A VERY popular folk song in the 60’s sang by Peter, Paul and Mary titled, “Where have all the flowers gone?” and the song goes, “young girls have picked them everyone.” Then the song continues, “When will we ever learn?”
In the same breath do we ask now, where have all the forest gone? The answer – gone to loggers everyone. Why was there massive plunder on our forest ecosystems?
Six decades or so ago, three-fourths of the Philippines were wooded with some 17 million hectares of dipterocarp forest which was then considered by the United Nations’ Food and Agricultural Organization as the richest in the world per unit area in terms of mega-diversity. The number of flora and fauna found in 6,000-ha. Mt. Kitanglad alone is far greater than what are found in the one billion-ha. continent of North America.
But as the forest goes, so goes our mega-diversity which have been existing there for billions of years. In just a century, all of these God’s creations were erased from the face of the Earth. So painful to think that many of these flora and fauna were gone before they were even discovered.
The few powerful loggers, whose rakings per shipment of logs reached as much as 360 million pesos used their money to buy votes and were elected as mayors, governors, congressmen and even senators. They have created a strong cabal of vested interest including those who were tasked to enforce the laws. These loggers did not even do replanting as required in the Timber License Agreements. It is about time to make them accountable because in this country no one is above the law; all must bow down to the majesty of the law because we follow the rule of law and not of men. But no such thing in logging or mining.
All of these logging activities then were illegal as they cut in altitude more than 1,000 meters above sea level or in slopes with more than 50 percent gradient. Worse, when floods came, all of these powerful loggers were safe in their mansions while the poor bear the brunt of ecological disasters as what happened on December 17, 2011 when Typhoon Sendong hit Cagayan de Oro City.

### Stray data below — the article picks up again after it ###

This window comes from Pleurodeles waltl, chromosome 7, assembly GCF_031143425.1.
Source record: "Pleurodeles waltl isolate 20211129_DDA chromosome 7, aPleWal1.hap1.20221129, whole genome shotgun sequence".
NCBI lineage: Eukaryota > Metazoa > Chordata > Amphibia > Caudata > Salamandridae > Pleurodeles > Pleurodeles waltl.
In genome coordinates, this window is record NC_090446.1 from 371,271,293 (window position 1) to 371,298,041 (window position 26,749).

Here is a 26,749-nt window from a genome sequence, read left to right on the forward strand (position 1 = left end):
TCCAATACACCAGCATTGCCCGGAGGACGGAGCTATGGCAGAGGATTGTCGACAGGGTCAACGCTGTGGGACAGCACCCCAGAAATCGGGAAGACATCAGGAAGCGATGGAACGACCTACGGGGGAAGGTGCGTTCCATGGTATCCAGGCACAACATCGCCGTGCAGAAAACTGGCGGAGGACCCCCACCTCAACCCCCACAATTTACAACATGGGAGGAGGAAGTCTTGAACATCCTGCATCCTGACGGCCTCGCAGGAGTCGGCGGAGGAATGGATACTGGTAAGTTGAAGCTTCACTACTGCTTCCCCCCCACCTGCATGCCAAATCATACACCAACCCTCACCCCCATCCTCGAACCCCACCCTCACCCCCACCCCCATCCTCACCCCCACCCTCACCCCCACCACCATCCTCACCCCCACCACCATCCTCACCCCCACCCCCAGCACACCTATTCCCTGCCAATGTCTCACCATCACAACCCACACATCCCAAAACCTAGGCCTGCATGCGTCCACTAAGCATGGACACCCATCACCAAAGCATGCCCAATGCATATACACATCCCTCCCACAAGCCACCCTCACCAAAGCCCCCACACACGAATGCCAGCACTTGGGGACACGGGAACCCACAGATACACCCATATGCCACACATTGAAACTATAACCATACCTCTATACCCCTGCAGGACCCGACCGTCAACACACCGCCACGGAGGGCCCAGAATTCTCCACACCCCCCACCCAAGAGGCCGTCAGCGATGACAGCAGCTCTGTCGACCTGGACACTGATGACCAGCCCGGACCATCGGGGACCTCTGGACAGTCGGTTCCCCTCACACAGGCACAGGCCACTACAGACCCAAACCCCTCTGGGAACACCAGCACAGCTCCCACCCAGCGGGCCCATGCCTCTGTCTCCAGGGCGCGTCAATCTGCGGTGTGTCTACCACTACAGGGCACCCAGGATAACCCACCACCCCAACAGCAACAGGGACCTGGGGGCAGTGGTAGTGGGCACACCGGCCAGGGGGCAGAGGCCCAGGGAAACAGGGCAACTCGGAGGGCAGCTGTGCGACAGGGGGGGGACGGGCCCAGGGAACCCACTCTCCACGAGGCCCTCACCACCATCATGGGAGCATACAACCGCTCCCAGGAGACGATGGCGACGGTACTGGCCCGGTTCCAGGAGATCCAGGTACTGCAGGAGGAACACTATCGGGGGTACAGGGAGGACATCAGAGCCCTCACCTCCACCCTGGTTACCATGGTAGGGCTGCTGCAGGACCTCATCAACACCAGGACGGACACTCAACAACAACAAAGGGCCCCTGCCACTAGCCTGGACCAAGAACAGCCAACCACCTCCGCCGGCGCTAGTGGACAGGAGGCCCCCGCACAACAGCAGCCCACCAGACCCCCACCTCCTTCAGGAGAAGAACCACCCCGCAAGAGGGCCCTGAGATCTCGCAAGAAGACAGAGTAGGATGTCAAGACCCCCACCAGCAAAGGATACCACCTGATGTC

The massive plunder of our natural resources can be traced to what in the political phenomenon is called Imperialism. As Western Europe and the United States became industrially and militarily dominant in the 18th century, they also seized political control over more and more of the world, notably in Africa, Asia and the Middle East.
Colonized people including Filipinos were not able to undertake the key steps crucial for economic development. The imperial powers were not interested in the over-all economic and social development of their colonial possessions but were focused in extracting as many resources in those colonized countries as they could for the benefit of their home countries.
In the book entitled, “Power from the Forest,” by Marites Vitug, she mentioned that sometime in 1900, there was this big debate in the US Senate on whether to continue or not colonizing the Philippines which is situated in the other side of the globe. A senator named Alfred Beveridge stood up and said, “We should continue colonizing the Philippines because the forest in the Philippines can supply the timber needs of the world for century to come.”
Then the plunder of our natural forest continued without let-up and our Filipino loggers continued the exploitation. Many of these finest timber in the world, i.e, Red Lawaan, Narra, Mahogany, etc. went to be processed in advanced countries “supplying their timber needs,” some converted into plywood then sold back to us. Mura tag iro. Giputlan ug ikog. Giprito dayun gipakaon sa ato.
The ecological wealth of the Philippines does not end at the shorelines. The Philippines archipelago has been described by UN-FAO as the “center of the center of marine life on earth.” But how come our fisher folk now are the poorest? Because we allowed Japanese computerized fishing vessels to rake our seas because during the Martial Law period, the Philippines entered into an agreement with Japan, the RP-Japan Treaty of Amity, Commerce and Navigation. The rich marine resources were exploited by the Japanese turned these into canned goods and sold back to us.
What was worse was when the Canadians used our seas as their waste-pits, dumping radiation waste to our waters.
Today, we have lost everything. We even allowed our choicest of lands in Mindanao to be converted into massive plantations using 14 kinds of toxic chemicals (fertilizers and pesticides), eight of which are already banned abroad.
What’s happening to our country? We have been called “a nation of cowards” for allowing the utmost devastation of our natural resources and when nothing is left, we just go abroad to work.
Going back to the song “where have all the flowers gone? We now ask, when will we ever learn? When will we ever stand for our rights, to protect God’s vanishing creation?